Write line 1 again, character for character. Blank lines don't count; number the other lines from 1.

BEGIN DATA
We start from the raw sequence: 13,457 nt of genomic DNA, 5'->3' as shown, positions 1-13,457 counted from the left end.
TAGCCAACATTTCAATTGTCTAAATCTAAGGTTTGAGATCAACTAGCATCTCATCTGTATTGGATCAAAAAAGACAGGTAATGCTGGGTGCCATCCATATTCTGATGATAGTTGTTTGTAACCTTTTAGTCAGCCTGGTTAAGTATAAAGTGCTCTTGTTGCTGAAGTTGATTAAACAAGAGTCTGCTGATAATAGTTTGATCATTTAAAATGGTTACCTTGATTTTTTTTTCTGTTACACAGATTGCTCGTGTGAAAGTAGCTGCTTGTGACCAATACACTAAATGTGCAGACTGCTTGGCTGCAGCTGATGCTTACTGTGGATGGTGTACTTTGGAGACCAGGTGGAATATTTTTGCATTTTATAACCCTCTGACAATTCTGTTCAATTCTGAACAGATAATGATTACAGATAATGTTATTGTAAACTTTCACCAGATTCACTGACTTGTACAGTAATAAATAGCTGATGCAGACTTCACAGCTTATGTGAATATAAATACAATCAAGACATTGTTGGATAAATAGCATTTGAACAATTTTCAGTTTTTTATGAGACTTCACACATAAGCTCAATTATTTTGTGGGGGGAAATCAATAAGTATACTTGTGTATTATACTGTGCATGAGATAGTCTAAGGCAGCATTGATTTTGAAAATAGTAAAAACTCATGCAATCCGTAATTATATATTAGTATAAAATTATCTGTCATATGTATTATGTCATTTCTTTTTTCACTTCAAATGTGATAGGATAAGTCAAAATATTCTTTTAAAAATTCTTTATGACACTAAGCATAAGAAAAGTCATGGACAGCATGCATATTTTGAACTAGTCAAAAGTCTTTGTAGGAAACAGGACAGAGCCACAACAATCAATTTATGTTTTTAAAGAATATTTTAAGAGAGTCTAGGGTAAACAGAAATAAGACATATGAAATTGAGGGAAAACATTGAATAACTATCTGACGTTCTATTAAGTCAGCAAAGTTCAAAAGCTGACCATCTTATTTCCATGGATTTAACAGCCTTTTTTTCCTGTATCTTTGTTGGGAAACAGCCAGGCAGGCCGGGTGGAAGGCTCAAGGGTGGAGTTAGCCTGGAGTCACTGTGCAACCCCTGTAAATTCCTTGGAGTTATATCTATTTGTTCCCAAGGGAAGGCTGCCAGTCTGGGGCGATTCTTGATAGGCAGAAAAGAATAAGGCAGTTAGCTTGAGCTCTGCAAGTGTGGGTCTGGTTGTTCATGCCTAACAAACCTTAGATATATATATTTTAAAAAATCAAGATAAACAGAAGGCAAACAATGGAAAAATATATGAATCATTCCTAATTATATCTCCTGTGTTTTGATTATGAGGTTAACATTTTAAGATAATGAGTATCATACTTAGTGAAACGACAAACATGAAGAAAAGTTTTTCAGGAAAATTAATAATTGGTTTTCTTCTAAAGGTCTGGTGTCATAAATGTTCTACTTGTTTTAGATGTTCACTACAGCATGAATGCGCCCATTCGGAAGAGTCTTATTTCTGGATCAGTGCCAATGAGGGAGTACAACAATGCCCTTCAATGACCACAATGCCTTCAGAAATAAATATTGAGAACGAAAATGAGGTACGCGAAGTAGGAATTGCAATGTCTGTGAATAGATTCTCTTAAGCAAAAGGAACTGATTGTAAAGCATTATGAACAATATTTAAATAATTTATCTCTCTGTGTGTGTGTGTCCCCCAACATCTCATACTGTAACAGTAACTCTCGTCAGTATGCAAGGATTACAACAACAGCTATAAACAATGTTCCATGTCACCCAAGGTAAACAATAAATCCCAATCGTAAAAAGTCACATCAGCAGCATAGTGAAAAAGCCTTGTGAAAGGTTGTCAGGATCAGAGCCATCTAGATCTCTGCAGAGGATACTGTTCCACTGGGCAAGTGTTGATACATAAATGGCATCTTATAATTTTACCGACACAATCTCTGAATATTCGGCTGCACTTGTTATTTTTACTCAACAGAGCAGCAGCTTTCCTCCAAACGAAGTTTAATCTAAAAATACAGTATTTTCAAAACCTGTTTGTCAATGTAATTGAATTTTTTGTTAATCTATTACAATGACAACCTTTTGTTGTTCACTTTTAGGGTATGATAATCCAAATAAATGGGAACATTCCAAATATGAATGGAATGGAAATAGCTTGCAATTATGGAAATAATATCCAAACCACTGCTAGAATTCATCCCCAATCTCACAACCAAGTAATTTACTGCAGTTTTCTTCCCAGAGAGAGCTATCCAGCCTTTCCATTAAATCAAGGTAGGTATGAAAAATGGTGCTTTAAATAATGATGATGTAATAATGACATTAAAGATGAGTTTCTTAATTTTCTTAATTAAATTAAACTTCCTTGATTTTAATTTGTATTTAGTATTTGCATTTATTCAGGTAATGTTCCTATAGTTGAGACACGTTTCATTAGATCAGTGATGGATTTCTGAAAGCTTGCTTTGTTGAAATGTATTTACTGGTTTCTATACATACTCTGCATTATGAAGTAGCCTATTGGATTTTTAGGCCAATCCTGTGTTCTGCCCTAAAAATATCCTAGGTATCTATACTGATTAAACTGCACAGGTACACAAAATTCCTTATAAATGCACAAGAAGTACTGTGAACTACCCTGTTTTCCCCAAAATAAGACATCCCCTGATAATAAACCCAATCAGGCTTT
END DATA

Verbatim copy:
We start from the raw sequence: 13,457 nt of genomic DNA, 5'->3' as shown, positions 1-13,457 counted from the left end.